Safety – as the services and utilities are noted and given to the contractors, nasty surprises during site excavations are minimised, and also taken into account to impact on costs.
The build – the setting out drawings give the contractor the necessary information for marking out foundations for steps, walls, patios etc at the start of the build. The survey and the setting out drawings map on to each other, thus ensuring the location of these features are built exactly as designed and planned.
What survey information is needed to design your garden?
For me, there are two components to a garden survey that need to be considered: the physical and the visual.
The physical survey records the topography of the site. It includes recording the size of the garden, and the existing features within it, as well as the level changes. Features can include fences, boundary walls, patios, paths, steps, borders and key planting such as trees and hedges. Utilities are also recorded such as drains, drainpipes, electricity and gas. The footprint of the house and associated buildings, access points and windows etc. are also noted.
It’s a long, detailed list. It is crucial because it provides a full, detailed and accurate recording of your garden and how it relates to your house.
Issues that need addressing such as drainage, level changes and access, which may not have been raised at the Brief stage, may also come to light here too.
The visual survey (or photographic survey), is a great way to record the ‘sense of the place’ (Genius Loci) and is carried out by the designer. It’s important to take into account what you can see beyond the garden boundaries whether it be neighbouring houses or long distance views to the countryside (no matter how small this might be!)
Views to be softened, vistas to be framed and areas to be screened are observed. It’s also important to photograph the views and vistas from the house onto the garden, and from the garden back to the house.
I use specialist 3D CAD software (Vectorworks) to import survey information into, and create a scaled baseplan which is very accurate. This software, which has many additional features, also allows me to note the level changes around the garden and how these will be also taken into account in the design. Using 3D software is more effective than just looking at your garden in plan view only (directly from above, a bird’s eye view), as the spatial design becomes more integral to the process.
For larger and/or more complex gardens I hire a third-party professional surveyor to carry out the physical survey. This is because they have access to specialist equipment and can measure a site accurately and very efficiently. Gardens in and around Ilkley are often sloping and recording the level changes accurately are very important to me. They also give me additional information that I can’t normally record myself, but will add value to the design.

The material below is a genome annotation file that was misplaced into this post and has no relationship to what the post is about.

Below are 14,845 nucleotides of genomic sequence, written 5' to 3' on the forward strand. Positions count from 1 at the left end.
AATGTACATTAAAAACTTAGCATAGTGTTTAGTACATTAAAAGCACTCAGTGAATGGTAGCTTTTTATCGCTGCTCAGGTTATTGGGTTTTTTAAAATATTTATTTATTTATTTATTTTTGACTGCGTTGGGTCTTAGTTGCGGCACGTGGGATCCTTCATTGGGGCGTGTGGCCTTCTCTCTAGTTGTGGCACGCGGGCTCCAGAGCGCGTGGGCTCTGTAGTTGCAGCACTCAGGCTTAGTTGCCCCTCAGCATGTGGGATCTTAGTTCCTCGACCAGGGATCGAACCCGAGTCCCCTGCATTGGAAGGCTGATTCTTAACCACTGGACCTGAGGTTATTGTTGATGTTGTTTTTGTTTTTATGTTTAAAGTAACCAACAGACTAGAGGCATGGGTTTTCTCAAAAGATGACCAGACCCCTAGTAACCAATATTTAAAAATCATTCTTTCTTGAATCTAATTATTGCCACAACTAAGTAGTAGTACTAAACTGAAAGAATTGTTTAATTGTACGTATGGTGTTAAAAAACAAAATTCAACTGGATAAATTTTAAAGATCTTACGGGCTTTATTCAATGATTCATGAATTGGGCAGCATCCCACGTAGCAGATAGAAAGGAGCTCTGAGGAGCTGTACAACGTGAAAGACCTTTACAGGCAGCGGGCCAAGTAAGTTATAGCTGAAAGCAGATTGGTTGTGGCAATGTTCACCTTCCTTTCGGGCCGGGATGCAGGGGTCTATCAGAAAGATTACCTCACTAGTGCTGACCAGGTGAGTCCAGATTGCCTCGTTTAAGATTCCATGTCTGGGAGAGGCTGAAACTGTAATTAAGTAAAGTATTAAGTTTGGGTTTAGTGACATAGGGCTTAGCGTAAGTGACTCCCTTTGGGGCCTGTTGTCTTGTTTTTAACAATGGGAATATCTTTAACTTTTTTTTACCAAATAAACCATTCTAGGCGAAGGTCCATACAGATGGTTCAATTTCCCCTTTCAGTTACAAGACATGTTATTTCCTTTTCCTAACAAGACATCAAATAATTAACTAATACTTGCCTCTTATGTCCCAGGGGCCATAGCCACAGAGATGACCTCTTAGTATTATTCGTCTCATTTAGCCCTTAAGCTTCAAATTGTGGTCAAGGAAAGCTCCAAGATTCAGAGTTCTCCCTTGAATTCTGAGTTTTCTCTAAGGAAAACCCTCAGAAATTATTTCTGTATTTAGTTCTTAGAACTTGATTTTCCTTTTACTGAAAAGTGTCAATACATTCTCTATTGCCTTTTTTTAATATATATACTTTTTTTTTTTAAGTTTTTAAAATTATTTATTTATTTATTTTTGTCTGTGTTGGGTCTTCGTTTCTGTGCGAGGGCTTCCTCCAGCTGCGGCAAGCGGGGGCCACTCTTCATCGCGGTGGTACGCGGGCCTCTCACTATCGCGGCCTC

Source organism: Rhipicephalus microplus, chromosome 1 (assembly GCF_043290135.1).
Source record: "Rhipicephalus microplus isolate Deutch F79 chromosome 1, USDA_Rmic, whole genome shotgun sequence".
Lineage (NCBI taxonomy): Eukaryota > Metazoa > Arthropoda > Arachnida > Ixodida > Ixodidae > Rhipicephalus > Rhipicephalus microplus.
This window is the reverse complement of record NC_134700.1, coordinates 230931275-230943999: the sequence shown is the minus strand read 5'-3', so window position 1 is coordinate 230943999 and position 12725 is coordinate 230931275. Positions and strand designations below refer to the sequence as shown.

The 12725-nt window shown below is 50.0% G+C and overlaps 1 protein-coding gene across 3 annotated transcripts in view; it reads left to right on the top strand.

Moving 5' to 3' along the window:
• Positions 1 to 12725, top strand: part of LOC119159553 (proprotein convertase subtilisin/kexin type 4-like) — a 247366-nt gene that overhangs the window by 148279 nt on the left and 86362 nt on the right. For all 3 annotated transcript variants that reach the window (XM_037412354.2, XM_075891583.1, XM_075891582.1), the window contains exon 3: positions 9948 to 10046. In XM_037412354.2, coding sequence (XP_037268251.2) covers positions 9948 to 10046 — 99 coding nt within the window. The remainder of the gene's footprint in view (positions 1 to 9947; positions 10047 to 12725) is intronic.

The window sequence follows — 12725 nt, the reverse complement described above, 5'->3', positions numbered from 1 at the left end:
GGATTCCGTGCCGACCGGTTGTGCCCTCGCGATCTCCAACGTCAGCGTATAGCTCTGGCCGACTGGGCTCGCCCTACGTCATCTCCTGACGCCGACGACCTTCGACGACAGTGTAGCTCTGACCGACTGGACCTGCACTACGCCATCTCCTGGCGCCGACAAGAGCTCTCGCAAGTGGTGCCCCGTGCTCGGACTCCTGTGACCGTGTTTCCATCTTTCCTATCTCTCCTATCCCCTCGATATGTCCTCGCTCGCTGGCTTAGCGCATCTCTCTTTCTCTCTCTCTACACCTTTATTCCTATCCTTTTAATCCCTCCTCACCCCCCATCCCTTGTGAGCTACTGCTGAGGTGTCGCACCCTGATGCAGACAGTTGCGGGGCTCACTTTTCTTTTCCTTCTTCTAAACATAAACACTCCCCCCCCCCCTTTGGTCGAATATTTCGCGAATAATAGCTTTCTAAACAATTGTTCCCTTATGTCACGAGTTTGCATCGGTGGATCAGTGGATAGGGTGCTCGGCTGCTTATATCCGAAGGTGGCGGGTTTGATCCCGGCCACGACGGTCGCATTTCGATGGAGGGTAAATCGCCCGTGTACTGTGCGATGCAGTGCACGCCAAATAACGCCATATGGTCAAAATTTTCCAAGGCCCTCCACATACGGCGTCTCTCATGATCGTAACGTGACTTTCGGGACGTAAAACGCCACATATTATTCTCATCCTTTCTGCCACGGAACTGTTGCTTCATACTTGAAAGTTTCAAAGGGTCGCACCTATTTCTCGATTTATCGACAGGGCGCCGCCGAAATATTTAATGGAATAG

After the surveyor has visited the garden, the information is sent to me so that I can create a detailed siteplan using 3D CAD software.
Let’s go back to Skipton and the mostly flat, blank canvas garden in Gloria and John’s new build home.
Using long tapes and rules, I noted the height and shape of walls, as I knew they would influence the design I had in mind. I also took photos of views and vistas helping me to work out what needed framing, softening and screening.
During the survey I spotted two issues. Firstly, the builders working on an adjacent development had damaged a boundary stone pillar. Once informed, Gloria contacted the foreman and arranged for it to be fixed. Secondly, the ground conditions at the side of the house and beyond their boundary was very wet and noted how this might impact on levels and drainage long the side path.
How much to garden surveys cost?
A professional survey can be anywhere between £300 – £500 for a small, average garden. The more complex a garden with existing features, trees and significant level changes will cost more. Larger gardens like these are typically £500-800. For large estates with extensive land and woods for example, over £1500.
Surveys – an essential step in garden design
I hope this blog has helped explain why surveys are such a necessary part of the garden design process. A survey might incur a cost up front, but you can see how essential it is in the long run.
If you have any questions about garden design, I’d love to hear from you. You can contact me here.
Thank you for reading,
How to survey a garden [part 1] Successful Garden Design https://www.youtube.com/watch?v=eDxUS9F8NAQ
A useful introductory video here on measuring your garden https://www.youtube.com/watch?v=eDxUS9F8NAQ
How to survey your garden – and draw a scale plan https://www.successfulgardendesign.com/wp-content/uploads/2010/11/Survey-your-Garden.pdf
There are also courses available online